Sciatica Pain Runs From the Lower Back Down Through the Leg
Sciatica is a painful condition where pain will radiate down your sciatic nerve, which is located at your lower back.
The pain will typically travel down through your buttocks and hips and then pass through your legs. Most sciatica sufferers will only have one side of their body affected. Luckily, sciatic episodes resolve for most patients in a few weeks. This is because most pinched nerves heal on their own, and sciatica tends to be caused by nerve damage to that area.
Sciatica is a common condition, striking randomly. Symptom severity ranges from person to person, but nobody describes their experience with sciatica as particularly pleasant. Since the condition tends to resolve on its own, many of the treatments are focused on palliative care for the pain.
Causes of Sciatica
When someone has a herniated disc in their lower back, it puts them at greater risk for pinching their sciatic nerve. Some people develop sciatica because of a bone spur somewhere along their vertebrae, which causes the discs to compress onto the nerve. There are also some patients who develop sciatica due to tissue degeneration and joint dysfunction, which tend to be the result of disease or repetitive use injury. Diabetes and tumors can also cause sciatic pain, but this is much less common. Risk factors for developing sciatica include:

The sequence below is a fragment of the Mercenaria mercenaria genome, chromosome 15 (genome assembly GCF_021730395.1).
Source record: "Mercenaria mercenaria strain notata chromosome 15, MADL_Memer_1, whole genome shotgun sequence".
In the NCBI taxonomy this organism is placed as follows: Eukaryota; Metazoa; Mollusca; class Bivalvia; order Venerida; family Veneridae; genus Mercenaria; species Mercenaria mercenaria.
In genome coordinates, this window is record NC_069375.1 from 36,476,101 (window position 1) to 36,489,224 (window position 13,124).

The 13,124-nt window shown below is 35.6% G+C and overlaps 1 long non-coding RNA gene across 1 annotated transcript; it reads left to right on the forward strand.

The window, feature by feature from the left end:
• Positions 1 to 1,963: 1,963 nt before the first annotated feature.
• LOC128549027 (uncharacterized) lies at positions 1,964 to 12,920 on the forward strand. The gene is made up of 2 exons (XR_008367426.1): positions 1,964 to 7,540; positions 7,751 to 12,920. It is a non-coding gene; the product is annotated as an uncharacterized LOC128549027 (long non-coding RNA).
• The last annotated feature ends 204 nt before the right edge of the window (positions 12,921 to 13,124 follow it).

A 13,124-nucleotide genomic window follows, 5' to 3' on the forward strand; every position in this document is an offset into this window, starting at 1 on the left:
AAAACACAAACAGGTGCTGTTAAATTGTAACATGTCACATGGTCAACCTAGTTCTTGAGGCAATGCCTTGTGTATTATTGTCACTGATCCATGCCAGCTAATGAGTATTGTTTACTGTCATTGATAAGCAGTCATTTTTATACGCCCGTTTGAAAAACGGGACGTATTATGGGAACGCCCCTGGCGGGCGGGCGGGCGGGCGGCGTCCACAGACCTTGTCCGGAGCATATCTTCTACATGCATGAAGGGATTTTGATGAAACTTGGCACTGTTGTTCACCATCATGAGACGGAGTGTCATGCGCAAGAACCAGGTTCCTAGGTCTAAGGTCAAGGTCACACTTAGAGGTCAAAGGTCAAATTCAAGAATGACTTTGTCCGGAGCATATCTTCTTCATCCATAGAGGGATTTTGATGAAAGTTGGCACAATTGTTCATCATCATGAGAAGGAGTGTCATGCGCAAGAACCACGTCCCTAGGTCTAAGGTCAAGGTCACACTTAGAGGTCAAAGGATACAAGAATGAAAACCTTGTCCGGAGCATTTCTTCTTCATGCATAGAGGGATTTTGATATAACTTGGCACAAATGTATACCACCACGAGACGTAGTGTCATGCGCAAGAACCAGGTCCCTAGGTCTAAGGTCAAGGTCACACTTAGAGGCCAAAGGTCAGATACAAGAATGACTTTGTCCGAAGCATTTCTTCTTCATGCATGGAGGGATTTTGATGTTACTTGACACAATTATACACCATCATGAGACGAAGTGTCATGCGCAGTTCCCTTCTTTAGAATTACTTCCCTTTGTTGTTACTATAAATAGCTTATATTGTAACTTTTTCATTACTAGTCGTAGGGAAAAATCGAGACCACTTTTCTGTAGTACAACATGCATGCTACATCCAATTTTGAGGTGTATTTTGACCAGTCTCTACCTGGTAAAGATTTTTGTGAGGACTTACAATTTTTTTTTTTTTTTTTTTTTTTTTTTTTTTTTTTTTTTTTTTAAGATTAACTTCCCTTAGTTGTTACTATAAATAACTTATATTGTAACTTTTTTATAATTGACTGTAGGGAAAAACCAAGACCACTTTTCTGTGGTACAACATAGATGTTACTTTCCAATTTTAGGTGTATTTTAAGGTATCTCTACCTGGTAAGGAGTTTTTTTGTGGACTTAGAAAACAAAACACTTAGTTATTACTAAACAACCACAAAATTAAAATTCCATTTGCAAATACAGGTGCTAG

- Physically laborious jobs
- Advanced age
- Being obese
- Sitting for too long
- Diabetes related nerve damage
- Being tall
- Deficiency in Vitamin B12
- Family history
How the Pain Presents
Like any condition, sciatica has a range of symptoms and severity based on a variety of different factors. Some patients experience intense, unbearable pain in their lower back, while some only have a mild, dull ache. Some patients may even feel a burning sensation in their hips or buttocks. If your legs are affected by sciatica, you could even feel numbness or tingling in different parts of the legs. Weakness or heaviness in the feet or legs may also be experienced. Many patients find that standing up can also irritate their sciatic nerve. Patient symptoms usually worsen when they cough or sit for a long period of time. In severe cases, sciatica can cause a patient to have trouble controlling their bladder or bowels. For these patients, a surgical option will typically have to be taken.
If you have mild sciatica symptoms, there are steps that you can take at home to make yourself feel better. A hot or cold compress can relieve lower back symptoms for some. There are a wide variety of medications that can be taken that attempt to reduce pain, handle inflammation and relax muscles.
If your pinched sciatic nerve was caused by an injury, many doctors will suggest you go to physical therapy to control your symptoms. They can show you exercise to prevent injuries in the future and to control any discomfort you are currently experiencing. Chiropractic care, acupuncture, and stretching at home can also help control sciatic nerve pain.